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Big Problem with FICO Scores?

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Written by: Dolores Hark
Date posted: 9 March 2008

I don’t really think the FICO system can possibly be ultimately effective. Here is why, based on a profile I am highly familiar with.

For instance, a person with a modest income, let’s say $30,000 a year, has 2 personal lines of credit in the year 1999. These start at $300 and $700 maximum limits.

As time goes on, FICO scores rises and the holder is ‘rewarded’ with increases to the lines of credit. By 2004, the caps are now $2000 and $4000. Unfortunately the holder got a little sucked in and found herself hitting those caps.

So she takes up a 0% offer and opens a third line, which is automatically quite high to cover the debt transfer – it’s 6500.

Next she hits the 8200 mark in debt by late 2005. She also is at least at the 12,500 mark (or even higher) on the total cap for the three lines of credit.

She spends 2006 paying it off and the balance is 0 by 2007. During this next year, she takes note of a 6500 increase in line 1 – she calls to demand the increase is reversed. A few of the others slip her note. She is afraid that since these increases have now already hit her FICO, removing the non-requested credit line increase will hurt her score.

In 2008, she receives yet another heinous boost of 4000 on another line, which she rejects, after already missing another huge jump of 4000 in June of 2007 on that same card.

So in the end:
line 1 – 4200 (6500 increase reversed in 2007, or this would have been at least 10,500 – told company to freeze line)
line 2 – 15176 (failed to pay attention to this account which was not in use – it was something like 4000 back in 2004 when it was maxed out, balanced transferred out of and not used again since).
line 3- 14500 (4000 increase reversed in 2008 – still this was opened at 6500 in 2006 – would have been up to 18500 now).

So based on requested limits that total 7500 combined (300, 700, 6500) (i.e. what she actually initially signed on for), she ended up with a total of 33,676 in available credit.

With protesting any of these increases, the total would be 44,176 or perhaps even greater since these lines were subsequently frozen on request, once she realized that the limits were simply out of control.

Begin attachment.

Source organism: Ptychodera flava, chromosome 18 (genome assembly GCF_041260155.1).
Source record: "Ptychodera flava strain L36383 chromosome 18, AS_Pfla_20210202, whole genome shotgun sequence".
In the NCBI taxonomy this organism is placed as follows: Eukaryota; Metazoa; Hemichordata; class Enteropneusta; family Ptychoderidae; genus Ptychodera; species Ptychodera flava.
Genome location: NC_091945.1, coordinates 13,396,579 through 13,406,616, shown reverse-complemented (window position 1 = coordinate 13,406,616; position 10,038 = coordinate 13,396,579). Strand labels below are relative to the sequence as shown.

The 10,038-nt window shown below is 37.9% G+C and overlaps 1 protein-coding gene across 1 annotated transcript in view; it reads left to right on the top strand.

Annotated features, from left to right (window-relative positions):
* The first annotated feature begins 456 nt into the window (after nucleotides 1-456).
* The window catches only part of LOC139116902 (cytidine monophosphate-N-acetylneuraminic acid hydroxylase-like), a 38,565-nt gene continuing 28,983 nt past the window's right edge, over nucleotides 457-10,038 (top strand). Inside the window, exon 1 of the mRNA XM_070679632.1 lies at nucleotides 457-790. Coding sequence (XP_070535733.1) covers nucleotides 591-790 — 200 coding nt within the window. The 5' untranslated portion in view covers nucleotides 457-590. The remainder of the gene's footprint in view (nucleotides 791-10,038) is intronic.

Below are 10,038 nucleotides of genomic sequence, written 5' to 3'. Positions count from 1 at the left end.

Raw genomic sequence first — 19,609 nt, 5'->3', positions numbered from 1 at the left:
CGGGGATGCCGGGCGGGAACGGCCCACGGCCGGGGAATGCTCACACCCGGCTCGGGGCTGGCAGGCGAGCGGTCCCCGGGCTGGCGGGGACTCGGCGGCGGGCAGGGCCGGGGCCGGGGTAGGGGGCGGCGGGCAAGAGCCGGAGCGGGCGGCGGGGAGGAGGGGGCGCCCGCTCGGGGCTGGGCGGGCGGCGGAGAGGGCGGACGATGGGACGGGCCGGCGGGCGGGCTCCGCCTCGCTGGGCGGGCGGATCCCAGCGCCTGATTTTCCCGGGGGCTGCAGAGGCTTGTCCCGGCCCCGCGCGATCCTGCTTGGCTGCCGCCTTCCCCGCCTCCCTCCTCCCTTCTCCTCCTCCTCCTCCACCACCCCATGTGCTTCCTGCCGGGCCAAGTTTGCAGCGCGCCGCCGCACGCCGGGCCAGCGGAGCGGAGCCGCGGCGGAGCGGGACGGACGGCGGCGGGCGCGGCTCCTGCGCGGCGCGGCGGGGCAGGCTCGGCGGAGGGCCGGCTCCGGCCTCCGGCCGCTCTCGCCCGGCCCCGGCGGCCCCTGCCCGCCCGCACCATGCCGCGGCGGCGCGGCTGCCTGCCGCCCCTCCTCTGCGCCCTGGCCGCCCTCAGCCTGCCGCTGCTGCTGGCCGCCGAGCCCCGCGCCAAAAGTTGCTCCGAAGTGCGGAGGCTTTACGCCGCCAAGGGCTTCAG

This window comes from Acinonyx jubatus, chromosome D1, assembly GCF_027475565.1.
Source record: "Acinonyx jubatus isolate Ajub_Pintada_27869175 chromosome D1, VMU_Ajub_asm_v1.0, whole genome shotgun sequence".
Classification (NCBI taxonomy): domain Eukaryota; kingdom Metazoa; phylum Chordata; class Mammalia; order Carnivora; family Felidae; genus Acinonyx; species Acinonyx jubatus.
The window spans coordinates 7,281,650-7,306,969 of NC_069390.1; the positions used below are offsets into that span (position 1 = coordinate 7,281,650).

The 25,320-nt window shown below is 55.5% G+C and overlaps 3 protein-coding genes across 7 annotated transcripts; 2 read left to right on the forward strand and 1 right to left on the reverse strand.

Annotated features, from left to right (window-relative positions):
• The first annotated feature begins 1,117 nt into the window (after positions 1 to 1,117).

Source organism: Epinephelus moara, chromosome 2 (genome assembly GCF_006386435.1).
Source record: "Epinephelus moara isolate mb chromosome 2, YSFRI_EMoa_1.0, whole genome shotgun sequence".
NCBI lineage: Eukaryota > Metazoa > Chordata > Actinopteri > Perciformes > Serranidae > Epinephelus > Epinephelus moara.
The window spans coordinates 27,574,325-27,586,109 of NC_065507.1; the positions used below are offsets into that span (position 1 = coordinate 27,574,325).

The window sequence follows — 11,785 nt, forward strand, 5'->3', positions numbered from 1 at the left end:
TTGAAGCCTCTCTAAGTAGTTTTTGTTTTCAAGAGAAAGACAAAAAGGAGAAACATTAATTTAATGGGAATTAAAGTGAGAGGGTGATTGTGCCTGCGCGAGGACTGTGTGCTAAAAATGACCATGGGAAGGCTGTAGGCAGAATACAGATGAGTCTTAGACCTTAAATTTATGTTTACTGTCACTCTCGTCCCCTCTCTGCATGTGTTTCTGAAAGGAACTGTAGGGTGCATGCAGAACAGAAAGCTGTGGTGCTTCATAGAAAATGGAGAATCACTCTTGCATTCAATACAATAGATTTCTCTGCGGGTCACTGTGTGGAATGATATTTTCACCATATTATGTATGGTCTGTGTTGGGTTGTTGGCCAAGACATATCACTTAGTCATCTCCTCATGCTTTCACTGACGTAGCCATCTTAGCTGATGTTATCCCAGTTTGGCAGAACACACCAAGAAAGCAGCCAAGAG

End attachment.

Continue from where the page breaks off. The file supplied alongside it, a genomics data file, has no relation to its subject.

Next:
So having had to forcibly reject 12500 – meaning the burden was on her to fight these increases and required telephone calls for action – she still ends up in 2008 with 31,376! What a bad idea to not pay attention to these increases.

Now let’s have a look at her income during the period, shall we?

In 1999, her income is around 30,000 when she opens the first two accounts. Her income peaks with the early internet boom, when her best take home year was in 2000 at 48,000 (at a 55,000 salary level at the end of the year). She is laid off after Q1 of 2001 and her income is much lower the next year – at maybe 25000 with partial salary for the year, unemployment, and freelance work.

She decides to go into business for herself and she is in full swing by 2002. Her income is quite lean, and some years nearly non- existent during the start up years. She borrows no money, but relies on the credit to get her going through 2003, but gets it all paid off by the next year. (She now just carries the personal debt, where that is largely helping her make up for lack of pay).

She has good and bad years, but in no year does her net take home income even come close the the 30K/ would be 44K in credit she now finds herself holding – almost to her shock.

It was a slow and gradual hook and bait.

Maybe this is legal – IN SOME STATES OF OPERATION – but is it ethical?

And what does a good FICO score really mean if a large part of it’s determination is giving people access to overpriced money at a level that is far beyond their actual living means? Some kind of fake savings to be called upon on a whim or in a crisis – but certainly ‘danger money’ because of the usurious rates many people are faced with – and these just keep creeping up due to lack of regulation. At this point, some people are looking at unjustified rate increases of nearly 30% per annum!

These are pretty scary figures! Given that this is at extremely usurious rates as well.

This overall behavior pattern coming from these companies is despicable.



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